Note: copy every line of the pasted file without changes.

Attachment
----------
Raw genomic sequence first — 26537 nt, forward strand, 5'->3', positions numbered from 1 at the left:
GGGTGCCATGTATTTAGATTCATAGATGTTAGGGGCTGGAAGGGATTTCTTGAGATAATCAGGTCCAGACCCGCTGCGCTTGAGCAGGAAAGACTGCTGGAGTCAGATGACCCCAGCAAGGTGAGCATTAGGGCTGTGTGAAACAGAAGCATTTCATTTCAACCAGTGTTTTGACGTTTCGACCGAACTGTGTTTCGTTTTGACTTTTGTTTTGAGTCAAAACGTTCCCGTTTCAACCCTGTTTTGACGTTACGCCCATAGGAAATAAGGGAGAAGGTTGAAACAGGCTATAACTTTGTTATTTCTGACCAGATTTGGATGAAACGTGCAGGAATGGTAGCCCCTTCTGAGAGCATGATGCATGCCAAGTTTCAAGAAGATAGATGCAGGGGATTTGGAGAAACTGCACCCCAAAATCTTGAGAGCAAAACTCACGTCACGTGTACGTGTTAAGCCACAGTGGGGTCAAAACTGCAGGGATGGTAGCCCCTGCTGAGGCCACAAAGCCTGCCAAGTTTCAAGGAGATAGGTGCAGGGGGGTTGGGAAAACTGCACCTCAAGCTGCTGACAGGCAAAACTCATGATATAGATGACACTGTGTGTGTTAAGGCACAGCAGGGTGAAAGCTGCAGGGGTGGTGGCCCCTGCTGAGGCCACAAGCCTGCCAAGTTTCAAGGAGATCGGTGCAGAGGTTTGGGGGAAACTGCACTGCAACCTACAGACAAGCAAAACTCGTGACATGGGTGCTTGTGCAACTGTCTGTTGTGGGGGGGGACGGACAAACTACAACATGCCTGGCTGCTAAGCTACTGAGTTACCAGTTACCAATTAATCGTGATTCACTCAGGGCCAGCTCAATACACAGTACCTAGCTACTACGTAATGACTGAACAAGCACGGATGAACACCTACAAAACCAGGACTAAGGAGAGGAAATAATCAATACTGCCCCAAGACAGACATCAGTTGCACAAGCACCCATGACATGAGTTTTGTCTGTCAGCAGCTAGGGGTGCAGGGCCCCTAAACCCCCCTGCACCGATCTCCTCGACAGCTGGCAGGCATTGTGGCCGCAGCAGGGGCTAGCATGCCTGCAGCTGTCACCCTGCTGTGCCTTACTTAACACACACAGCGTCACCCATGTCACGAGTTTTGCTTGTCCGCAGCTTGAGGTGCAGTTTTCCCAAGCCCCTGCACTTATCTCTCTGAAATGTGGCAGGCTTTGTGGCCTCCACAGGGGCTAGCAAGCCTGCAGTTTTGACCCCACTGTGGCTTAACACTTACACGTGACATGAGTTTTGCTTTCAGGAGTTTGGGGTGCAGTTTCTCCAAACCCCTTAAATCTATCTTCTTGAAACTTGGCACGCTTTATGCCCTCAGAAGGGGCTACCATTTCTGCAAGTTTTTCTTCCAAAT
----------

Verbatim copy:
Raw genomic sequence first — 26537 nt, forward strand, 5'->3', positions numbered from 1 at the left:
GGGTGCCATGTATTTAGATTCATAGATGTTAGGGGCTGGAAGGGATTTCTTGAGATAATCAGGTCCAGACCCGCTGCGCTTGAGCAGGAAAGACTGCTGGAGTCAGATGACCCCAGCAAGGTGAGCATTAGGGCTGTGTGAAACAGAAGCATTTCATTTCAACCAGTGTTTTGACGTTTCGACCGAACTGTGTTTCGTTTTGACTTTTGTTTTGAGTCAAAACGTTCCCGTTTCAACCCTGTTTTGACGTTACGCCCATAGGAAATAAGGGAGAAGGTTGAAACAGGCTATAACTTTGTTATTTCTGACCAGATTTGGATGAAACGTGCAGGAATGGTAGCCCCTTCTGAGAGCATGATGCATGCCAAGTTTCAAGAAGATAGATGCAGGGGATTTGGAGAAACTGCACCCCAAAATCTTGAGAGCAAAACTCACGTCACGTGTACGTGTTAAGCCACAGTGGGGTCAAAACTGCAGGGATGGTAGCCCCTGCTGAGGCCACAAAGCCTGCCAAGTTTCAAGGAGATAGGTGCAGGGGGGTTGGGAAAACTGCACCTCAAGCTGCTGACAGGCAAAACTCATGATATAGATGACACTGTGTGTGTTAAGGCACAGCAGGGTGAAAGCTGCAGGGGTGGTGGCCCCTGCTGAGGCCACAAGCCTGCCAAGTTTCAAGGAGATCGGTGCAGAGGTTTGGGGGAAACTGCACTGCAACCTACAGACAAGCAAAACTCGTGACATGGGTGCTTGTGCAACTGTCTGTTGTGGGGGGGGACGGACAAACTACAACATGCCTGGCTGCTAAGCTACTGAGTTACCAGTTACCAATTAATCGTGATTCACTCAGGGCCAGCTCAATACACAGTACCTAGCTACTACGTAATGACTGAACAAGCACGGATGAACACCTACAAAACCAGGACTAAGGAGAGGAAATAATCAATACTGCCCCAAGACAGACATCAGTTGCACAAGCACCCATGACATGAGTTTTGTCTGTCAGCAGCTAGGGGTGCAGGGCCCCTAAACCCCCCTGCACCGATCTCCTCGACAGCTGGCAGGCATTGTGGCCGCAGCAGGGGCTAGCATGCCTGCAGCTGTCACCCTGCTGTGCCTTACTTAACACACACAGCGTCACCCATGTCACGAGTTTTGCTTGTCCGCAGCTTGAGGTGCAGTTTTCCCAAGCCCCTGCACTTATCTCTCTGAAATGTGGCAGGCTTTGTGGCCTCCACAGGGGCTAGCAAGCCTGCAGTTTTGACCCCACTGTGGCTTAACACTTACACGTGACATGAGTTTTGCTTTCAGGAGTTTGGGGTGCAGTTTCTCCAAACCCCTTAAATCTATCTTCTTGAAACTTGGCACGCTTTATGCCCTCAGAAGGGGCTACCATTTCTGCAAGTTTTTCTTCCAAAT